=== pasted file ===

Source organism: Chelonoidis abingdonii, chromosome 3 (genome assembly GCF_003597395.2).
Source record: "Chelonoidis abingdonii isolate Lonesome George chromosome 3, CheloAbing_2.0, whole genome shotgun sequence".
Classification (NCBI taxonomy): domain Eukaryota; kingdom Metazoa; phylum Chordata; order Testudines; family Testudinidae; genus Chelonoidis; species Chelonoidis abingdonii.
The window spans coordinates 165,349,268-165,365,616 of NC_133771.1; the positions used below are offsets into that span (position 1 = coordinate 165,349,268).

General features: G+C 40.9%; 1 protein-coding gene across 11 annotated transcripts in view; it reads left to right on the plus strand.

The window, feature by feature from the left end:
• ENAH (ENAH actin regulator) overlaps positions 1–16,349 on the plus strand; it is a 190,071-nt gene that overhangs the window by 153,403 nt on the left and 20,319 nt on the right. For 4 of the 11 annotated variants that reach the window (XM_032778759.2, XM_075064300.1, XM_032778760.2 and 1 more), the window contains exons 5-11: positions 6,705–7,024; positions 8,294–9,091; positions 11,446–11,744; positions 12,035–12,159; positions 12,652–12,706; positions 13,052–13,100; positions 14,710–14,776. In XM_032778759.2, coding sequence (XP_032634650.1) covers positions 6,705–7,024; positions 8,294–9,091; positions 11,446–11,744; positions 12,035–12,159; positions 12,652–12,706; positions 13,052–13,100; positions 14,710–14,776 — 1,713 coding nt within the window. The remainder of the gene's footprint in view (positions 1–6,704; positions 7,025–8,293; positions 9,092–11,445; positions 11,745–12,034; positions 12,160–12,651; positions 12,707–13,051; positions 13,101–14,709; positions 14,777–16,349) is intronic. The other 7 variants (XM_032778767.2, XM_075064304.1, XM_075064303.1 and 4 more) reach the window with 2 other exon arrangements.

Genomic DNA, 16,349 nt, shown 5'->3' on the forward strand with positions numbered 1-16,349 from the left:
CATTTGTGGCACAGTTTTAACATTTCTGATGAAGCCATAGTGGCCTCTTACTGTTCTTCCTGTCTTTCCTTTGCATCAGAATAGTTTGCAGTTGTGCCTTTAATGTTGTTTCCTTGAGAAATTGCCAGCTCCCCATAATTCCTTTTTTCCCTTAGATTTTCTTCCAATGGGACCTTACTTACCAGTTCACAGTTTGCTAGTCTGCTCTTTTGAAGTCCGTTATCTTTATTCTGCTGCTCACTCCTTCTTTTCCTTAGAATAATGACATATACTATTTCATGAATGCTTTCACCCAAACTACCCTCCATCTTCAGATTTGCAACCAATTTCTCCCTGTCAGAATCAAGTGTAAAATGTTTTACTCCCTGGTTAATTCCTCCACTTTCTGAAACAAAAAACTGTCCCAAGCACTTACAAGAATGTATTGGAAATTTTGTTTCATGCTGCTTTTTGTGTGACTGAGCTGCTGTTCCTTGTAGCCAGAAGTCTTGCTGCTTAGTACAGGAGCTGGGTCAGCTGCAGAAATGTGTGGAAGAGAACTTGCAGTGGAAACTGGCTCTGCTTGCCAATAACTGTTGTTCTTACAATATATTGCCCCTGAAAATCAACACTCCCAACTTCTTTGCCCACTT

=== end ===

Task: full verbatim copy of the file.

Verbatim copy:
Source organism: Chelonoidis abingdonii, chromosome 3 (genome assembly GCF_003597395.2).
Source record: "Chelonoidis abingdonii isolate Lonesome George chromosome 3, CheloAbing_2.0, whole genome shotgun sequence".
Classification (NCBI taxonomy): domain Eukaryota; kingdom Metazoa; phylum Chordata; order Testudines; family Testudinidae; genus Chelonoidis; species Chelonoidis abingdonii.
The window spans coordinates 165,349,268-165,365,616 of NC_133771.1; the positions used below are offsets into that span (position 1 = coordinate 165,349,268).

General features: G+C 40.9%; 1 protein-coding gene across 11 annotated transcripts in view; it reads left to right on the plus strand.

The window, feature by feature from the left end:
• ENAH (ENAH actin regulator) overlaps positions 1–16,349 on the plus strand; it is a 190,071-nt gene that overhangs the window by 153,403 nt on the left and 20,319 nt on the right. For 4 of the 11 annotated variants that reach the window (XM_032778759.2, XM_075064300.1, XM_032778760.2 and 1 more), the window contains exons 5-11: positions 6,705–7,024; positions 8,294–9,091; positions 11,446–11,744; positions 12,035–12,159; positions 12,652–12,706; positions 13,052–13,100; positions 14,710–14,776. In XM_032778759.2, coding sequence (XP_032634650.1) covers positions 6,705–7,024; positions 8,294–9,091; positions 11,446–11,744; positions 12,035–12,159; positions 12,652–12,706; positions 13,052–13,100; positions 14,710–14,776 — 1,713 coding nt within the window. The remainder of the gene's footprint in view (positions 1–6,704; positions 7,025–8,293; positions 9,092–11,445; positions 11,745–12,034; positions 12,160–12,651; positions 12,707–13,051; positions 13,101–14,709; positions 14,777–16,349) is intronic. The other 7 variants (XM_032778767.2, XM_075064304.1, XM_075064303.1 and 4 more) reach the window with 2 other exon arrangements.

Genomic DNA, 16,349 nt, shown 5'->3' on the forward strand with positions numbered 1-16,349 from the left:
CATTTGTGGCACAGTTTTAACATTTCTGATGAAGCCATAGTGGCCTCTTACTGTTCTTCCTGTCTTTCCTTTGCATCAGAATAGTTTGCAGTTGTGCCTTTAATGTTGTTTCCTTGAGAAATTGCCAGCTCCCCATAATTCCTTTTTTCCCTTAGATTTTCTTCCAATGGGACCTTACTTACCAGTTCACAGTTTGCTAGTCTGCTCTTTTGAAGTCCGTTATCTTTATTCTGCTGCTCACTCCTTCTTTTCCTTAGAATAATGACATATACTATTTCATGAATGCTTTCACCCAAACTACCCTCCATCTTCAGATTTGCAACCAATTTCTCCCTGTCAGAATCAAGTGTAAAATGTTTTACTCCCTGGTTAATTCCTCCACTTTCTGAAACAAAAAACTGTCCCAAGCACTTACAAGAATGTATTGGAAATTTTGTTTCATGCTGCTTTTTGTGTGACTGAGCTGCTGTTCCTTGTAGCCAGAAGTCTTGCTGCTTAGTACAGGAGCTGGGTCAGCTGCAGAAATGTGTGGAAGAGAACTTGCAGTGGAAACTGGCTCTGCTTGCCAATAACTGTTGTTCTTACAATATATTGCCCCTGAAAATCAACACTCCCAACTTCTTTGCCCACTT